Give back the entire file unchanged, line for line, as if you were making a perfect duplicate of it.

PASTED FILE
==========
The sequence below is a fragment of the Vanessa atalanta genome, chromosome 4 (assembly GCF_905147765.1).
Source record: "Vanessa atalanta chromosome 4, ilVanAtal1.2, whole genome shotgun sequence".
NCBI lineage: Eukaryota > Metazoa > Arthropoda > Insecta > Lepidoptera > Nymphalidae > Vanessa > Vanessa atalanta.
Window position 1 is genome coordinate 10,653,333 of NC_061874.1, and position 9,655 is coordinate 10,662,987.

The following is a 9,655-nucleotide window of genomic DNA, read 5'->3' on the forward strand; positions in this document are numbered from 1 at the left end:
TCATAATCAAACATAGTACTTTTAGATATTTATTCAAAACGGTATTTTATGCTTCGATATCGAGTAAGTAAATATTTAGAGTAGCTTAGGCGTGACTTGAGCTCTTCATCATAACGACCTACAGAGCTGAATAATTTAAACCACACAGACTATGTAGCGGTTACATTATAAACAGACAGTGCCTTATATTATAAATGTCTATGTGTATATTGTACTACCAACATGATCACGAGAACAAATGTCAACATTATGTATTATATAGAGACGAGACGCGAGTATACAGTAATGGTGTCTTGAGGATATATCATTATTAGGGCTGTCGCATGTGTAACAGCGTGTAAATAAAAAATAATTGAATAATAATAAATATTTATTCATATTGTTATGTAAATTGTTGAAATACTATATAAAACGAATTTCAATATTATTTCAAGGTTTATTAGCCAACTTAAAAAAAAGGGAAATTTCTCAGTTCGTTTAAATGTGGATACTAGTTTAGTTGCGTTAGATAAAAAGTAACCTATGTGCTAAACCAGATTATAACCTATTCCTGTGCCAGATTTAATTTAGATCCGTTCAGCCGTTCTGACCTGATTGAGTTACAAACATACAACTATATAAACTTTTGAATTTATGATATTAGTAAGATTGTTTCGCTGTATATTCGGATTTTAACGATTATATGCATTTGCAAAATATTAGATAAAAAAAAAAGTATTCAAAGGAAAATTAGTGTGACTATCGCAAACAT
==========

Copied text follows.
The sequence below is a fragment of the Vanessa atalanta genome, chromosome 4 (assembly GCF_905147765.1).
Source record: "Vanessa atalanta chromosome 4, ilVanAtal1.2, whole genome shotgun sequence".
NCBI lineage: Eukaryota > Metazoa > Arthropoda > Insecta > Lepidoptera > Nymphalidae > Vanessa > Vanessa atalanta.
Window position 1 is genome coordinate 10,653,333 of NC_061874.1, and position 9,655 is coordinate 10,662,987.

The following is a 9,655-nucleotide window of genomic DNA, read 5'->3' on the forward strand; positions in this document are numbered from 1 at the left end:
TCATAATCAAACATAGTACTTTTAGATATTTATTCAAAACGGTATTTTATGCTTCGATATCGAGTAAGTAAATATTTAGAGTAGCTTAGGCGTGACTTGAGCTCTTCATCATAACGACCTACAGAGCTGAATAATTTAAACCACACAGACTATGTAGCGGTTACATTATAAACAGACAGTGCCTTATATTATAAATGTCTATGTGTATATTGTACTACCAACATGATCACGAGAACAAATGTCAACATTATGTATTATATAGAGACGAGACGCGAGTATACAGTAATGGTGTCTTGAGGATATATCATTATTAGGGCTGTCGCATGTGTAACAGCGTGTAAATAAAAAATAATTGAATAATAATAAATATTTATTCATATTGTTATGTAAATTGTTGAAATACTATATAAAACGAATTTCAATATTATTTCAAGGTTTATTAGCCAACTTAAAAAAAAGGGAAATTTCTCAGTTCGTTTAAATGTGGATACTAGTTTAGTTGCGTTAGATAAAAAGTAACCTATGTGCTAAACCAGATTATAACCTATTCCTGTGCCAGATTTAATTTAGATCCGTTCAGCCGTTCTGACCTGATTGAGTTACAAACATACAACTATATAAACTTTTGAATTTATGATATTAGTAAGATTGTTTCGCTGTATATTCGGATTTTAACGATTATATGCATTTGCAAAATATTAGATAAAAAAAAAAGTATTCAAAGGAAAATTAGTGTGACTATCGCAAACAT